Why Do We Somtimes Perform Worse Under Pressure?
> 12/27/2007 12:13:03 PM

Even the most skilled athlete has experienced the humiliation of buckling under pressure. Down by 1 point in the championship game, you get the ball with five seconds left and go up for the shot. You have gotten that ball in the basket thousands of times before, but this time the pressure throws you off and you let your teammates down. Why does pressure often hinder performance, causing our bodies to betray us when the stakes are highest? There are two major hypotheses: pressure breaks concentration, or pressure actually increases focus, but on actions that would be best left on autopilot. Researchers from the School of Human Movement and Exercise Science at the University of Western Australia designed a clever experiment to test these two hypotheses.

Dr. Daniel Gucciard recruited 20 skilled golfers and challenged them to make a shot with a lot of money at stake. They attempted the shot while performing three different tasks involving repeating words mentally: three random words, three words associated with specific golfing motions, and one word that described the goal in general terms. Golfers performed worst when repeating the specific golfing terms.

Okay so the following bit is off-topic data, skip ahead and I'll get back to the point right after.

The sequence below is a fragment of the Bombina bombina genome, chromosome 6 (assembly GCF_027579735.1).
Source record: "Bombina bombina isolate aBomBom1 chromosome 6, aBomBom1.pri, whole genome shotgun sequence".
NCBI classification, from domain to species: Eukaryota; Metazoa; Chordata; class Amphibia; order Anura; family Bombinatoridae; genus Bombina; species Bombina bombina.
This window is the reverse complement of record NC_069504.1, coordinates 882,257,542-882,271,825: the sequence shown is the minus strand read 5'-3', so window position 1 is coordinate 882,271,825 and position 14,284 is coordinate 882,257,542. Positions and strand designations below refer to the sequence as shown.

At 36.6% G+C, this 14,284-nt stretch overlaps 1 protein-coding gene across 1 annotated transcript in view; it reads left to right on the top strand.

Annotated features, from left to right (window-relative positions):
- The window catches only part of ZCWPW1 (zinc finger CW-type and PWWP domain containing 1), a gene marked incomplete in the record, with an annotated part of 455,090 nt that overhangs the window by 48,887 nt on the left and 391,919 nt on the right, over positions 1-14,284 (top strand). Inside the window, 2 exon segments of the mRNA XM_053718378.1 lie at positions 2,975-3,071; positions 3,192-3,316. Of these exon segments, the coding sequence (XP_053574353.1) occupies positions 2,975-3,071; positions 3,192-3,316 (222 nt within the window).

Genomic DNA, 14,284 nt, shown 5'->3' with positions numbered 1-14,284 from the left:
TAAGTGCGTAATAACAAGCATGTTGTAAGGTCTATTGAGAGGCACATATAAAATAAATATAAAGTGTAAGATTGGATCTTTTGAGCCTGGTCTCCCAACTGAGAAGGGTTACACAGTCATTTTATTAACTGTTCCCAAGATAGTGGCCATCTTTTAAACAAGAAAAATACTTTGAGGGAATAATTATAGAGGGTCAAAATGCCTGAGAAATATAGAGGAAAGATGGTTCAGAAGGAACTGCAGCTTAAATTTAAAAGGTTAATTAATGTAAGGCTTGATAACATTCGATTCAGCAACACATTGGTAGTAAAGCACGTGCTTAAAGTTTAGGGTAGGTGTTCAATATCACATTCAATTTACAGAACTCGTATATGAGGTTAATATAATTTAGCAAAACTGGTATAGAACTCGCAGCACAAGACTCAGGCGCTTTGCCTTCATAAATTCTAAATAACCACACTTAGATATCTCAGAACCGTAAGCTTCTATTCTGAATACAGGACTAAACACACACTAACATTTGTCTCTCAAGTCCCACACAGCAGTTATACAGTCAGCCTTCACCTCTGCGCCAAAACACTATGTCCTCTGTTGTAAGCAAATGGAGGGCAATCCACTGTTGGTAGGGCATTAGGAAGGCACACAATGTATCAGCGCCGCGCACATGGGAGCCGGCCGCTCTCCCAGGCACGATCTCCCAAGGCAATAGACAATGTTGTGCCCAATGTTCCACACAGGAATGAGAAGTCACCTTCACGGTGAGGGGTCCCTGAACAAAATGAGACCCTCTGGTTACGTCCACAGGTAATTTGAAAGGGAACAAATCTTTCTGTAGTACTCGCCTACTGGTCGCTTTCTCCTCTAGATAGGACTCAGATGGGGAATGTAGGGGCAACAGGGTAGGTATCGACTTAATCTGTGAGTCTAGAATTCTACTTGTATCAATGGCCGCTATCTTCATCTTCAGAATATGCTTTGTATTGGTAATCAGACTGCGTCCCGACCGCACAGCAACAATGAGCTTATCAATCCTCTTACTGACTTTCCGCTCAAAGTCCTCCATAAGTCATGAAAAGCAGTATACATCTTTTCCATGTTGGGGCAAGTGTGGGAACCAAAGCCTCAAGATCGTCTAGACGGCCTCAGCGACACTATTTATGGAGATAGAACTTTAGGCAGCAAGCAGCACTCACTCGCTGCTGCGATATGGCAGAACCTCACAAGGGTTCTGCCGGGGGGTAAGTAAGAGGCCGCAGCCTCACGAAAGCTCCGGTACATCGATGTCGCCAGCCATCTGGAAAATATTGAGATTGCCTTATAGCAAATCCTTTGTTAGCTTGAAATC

Bend, swing, follow-through. Bend, swing, follow-through. Repeating words like these forced the golfers to consciously think about movements that were normally done without thought. Training allows complex movements to sink into muscle memory, internalizing the necessary steps for a swing and freeing the conscious mind for higher-level strategizing. This is not just about freeing up cognitive resources though, because when golfers had to repeat words of equal complexity but no relation to golf, such as uncommon colors, their shots actually became more accurate. Focusing on one word that was more abstract but still related to golf, such as “smooth”, allowed golfers to attain the highest accuracy. This suggests that the best strategy for athletes is to think about the general way that they want to move, while avoiding thoughts about the specific motions involved.

The advice suggested by this study may be valuable to all performers. While this study used only golfers, and thus technically only yields evidence about athletic motions, it may have unearthed the reason behind many other types of performance anxiety failures. Many human actions become awkward when too much attention is paid them; speakers can falter when they dwell on pronunciation, writers can (or should it be may, or perhaps might) become unnatural if they grow too focused on the process of putting letters on the page.

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